Container vessels are sailing at the slowest speeds in at least two years to save on fuel costs, driving up freight rates and the shares of shipbuilders.
The global fleet of about 4,660 carriers moved at an average of 11.44 knots last month, 7.4 percent less than a year earlier and the lowest since Bloomberg began compiling the data from AISLive in May 2008. Sailing more slowly saves fuel, the price of which has more than doubled in two years, and curbs the availability of ships, shoring up income for owners.Not too long ago, over-capacity was the watch-word in the shipping industry, as global trade fell off a cliff. But now, the shipping lanes are slower even with more freight being hauled.
Bloomberg has one additional tid-bit:
“Slow steaming is going to bring the biggest change to the shipping industry since World War II,” said Lee Sokje, an analyst at Mirae Asset Securities Co. in Seoul, whose recommendations on Hyundai Heavy Industries Co. and Samsung Heavy Industries Co., the world’s biggest yards, earned investors at least 63 percent in a year, data compiled by Bloomberg show. “It was only last year there was concern of oversupply but now we may have to worry about undersupply.”Mr. Sokje might be exaggerating abit about “the biggest change to the shipping industry since WWII”—however, it’s definitely worth keeping an eye on shipping into the near future.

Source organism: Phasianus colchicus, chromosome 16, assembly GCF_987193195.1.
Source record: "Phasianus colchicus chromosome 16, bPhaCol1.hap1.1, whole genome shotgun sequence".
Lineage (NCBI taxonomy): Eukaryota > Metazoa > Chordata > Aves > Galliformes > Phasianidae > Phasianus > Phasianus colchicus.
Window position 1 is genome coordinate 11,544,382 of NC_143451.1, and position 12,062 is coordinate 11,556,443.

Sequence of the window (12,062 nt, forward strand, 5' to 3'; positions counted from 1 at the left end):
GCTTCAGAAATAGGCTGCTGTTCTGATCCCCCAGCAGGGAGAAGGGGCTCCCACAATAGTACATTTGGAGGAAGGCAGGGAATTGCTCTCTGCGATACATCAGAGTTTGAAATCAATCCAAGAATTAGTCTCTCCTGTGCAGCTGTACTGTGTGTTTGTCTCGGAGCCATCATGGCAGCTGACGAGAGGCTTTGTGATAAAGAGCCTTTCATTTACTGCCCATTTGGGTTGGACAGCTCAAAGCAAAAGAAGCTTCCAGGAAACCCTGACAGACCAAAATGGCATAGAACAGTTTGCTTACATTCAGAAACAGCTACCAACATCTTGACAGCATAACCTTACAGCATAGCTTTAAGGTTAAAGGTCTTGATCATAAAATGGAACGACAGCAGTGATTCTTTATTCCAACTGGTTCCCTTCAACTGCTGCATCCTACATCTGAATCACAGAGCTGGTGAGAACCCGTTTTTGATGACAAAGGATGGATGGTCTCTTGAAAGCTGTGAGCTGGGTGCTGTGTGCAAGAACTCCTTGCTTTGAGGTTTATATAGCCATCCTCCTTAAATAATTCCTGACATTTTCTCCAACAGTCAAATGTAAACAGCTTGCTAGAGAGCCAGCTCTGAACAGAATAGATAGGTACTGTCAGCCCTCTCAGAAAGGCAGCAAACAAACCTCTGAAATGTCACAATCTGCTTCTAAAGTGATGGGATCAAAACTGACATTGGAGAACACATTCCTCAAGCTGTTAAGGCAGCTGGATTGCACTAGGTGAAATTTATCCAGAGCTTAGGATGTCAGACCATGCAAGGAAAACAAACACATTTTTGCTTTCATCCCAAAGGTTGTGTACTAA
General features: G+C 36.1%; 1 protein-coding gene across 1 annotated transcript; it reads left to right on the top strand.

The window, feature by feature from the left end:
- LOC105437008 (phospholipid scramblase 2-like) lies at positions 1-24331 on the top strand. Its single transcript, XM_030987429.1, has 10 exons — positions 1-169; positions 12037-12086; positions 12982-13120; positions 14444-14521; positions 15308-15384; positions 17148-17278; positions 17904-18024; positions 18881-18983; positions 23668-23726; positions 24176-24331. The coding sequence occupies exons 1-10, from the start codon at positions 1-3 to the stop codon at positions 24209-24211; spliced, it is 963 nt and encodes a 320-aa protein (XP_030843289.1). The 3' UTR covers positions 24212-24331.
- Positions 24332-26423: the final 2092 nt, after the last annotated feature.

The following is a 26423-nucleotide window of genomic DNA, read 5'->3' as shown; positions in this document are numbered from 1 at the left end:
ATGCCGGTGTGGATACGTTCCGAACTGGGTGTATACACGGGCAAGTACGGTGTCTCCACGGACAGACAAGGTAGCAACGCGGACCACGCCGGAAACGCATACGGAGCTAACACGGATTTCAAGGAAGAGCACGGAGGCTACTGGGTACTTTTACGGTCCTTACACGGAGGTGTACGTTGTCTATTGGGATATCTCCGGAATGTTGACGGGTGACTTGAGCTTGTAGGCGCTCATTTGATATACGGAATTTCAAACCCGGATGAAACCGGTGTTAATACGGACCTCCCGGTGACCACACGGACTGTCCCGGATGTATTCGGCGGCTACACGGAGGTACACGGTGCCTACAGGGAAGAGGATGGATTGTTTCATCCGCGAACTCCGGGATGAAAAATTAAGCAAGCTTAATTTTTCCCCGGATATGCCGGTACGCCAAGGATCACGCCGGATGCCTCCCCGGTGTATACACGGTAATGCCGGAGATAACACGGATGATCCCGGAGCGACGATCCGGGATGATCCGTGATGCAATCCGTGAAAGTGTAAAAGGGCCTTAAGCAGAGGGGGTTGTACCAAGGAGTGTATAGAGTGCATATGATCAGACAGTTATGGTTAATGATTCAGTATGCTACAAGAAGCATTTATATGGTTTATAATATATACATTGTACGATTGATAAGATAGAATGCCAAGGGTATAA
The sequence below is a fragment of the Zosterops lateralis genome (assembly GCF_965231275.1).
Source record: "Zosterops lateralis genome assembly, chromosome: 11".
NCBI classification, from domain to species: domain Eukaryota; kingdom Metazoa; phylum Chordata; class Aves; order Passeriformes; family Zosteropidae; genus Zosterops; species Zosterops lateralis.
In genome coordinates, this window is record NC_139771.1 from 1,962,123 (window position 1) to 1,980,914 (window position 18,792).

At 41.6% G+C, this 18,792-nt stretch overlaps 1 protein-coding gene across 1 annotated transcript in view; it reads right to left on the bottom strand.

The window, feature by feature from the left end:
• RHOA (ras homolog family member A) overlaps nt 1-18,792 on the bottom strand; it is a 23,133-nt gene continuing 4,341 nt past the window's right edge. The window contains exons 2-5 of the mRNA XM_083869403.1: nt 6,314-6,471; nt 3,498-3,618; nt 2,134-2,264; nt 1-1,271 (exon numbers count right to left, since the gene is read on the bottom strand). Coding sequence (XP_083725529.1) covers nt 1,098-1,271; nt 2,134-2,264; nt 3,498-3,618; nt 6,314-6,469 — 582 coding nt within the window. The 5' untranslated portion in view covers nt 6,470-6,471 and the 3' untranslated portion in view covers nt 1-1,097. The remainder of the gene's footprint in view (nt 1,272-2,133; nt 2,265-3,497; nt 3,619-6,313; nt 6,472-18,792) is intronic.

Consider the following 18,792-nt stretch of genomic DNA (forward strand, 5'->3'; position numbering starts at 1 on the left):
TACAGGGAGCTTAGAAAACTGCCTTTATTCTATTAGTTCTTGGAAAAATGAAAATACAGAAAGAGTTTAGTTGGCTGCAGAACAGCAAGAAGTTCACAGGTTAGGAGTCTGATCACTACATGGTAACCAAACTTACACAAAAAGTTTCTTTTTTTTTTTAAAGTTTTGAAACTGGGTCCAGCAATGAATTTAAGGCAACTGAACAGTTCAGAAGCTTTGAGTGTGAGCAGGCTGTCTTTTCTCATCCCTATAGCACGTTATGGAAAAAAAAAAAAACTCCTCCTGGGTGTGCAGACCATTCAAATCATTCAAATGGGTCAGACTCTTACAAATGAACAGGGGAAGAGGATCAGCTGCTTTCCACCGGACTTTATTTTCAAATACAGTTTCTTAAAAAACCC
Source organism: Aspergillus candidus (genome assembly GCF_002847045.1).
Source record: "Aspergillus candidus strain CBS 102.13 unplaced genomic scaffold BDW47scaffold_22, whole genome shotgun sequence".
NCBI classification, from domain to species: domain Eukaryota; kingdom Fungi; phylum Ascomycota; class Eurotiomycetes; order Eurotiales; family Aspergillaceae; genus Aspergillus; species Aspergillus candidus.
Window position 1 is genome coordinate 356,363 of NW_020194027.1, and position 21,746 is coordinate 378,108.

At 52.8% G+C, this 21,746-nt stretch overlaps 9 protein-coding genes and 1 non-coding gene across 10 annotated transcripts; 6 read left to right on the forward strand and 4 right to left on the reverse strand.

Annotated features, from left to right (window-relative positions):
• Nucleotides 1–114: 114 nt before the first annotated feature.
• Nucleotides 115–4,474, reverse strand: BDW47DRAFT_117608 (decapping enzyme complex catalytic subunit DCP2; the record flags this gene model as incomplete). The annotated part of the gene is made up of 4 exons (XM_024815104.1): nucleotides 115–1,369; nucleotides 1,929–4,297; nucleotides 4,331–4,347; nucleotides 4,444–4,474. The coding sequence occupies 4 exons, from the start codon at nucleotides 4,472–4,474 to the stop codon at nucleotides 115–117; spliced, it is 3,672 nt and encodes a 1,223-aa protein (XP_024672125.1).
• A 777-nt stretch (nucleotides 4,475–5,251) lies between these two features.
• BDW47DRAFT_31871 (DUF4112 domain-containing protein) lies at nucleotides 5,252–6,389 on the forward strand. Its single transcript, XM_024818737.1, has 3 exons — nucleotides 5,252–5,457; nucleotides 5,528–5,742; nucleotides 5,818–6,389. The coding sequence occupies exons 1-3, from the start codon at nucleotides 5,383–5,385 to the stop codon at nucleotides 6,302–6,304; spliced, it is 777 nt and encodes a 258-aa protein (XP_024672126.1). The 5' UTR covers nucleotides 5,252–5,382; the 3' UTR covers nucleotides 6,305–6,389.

If shipping and freight rates begin rising—product of a combination of higher fuel prices and undersupply brought about by slow sailing—these price rises will reach the consumer sooner rather than later.
And rising consumer prices means . . .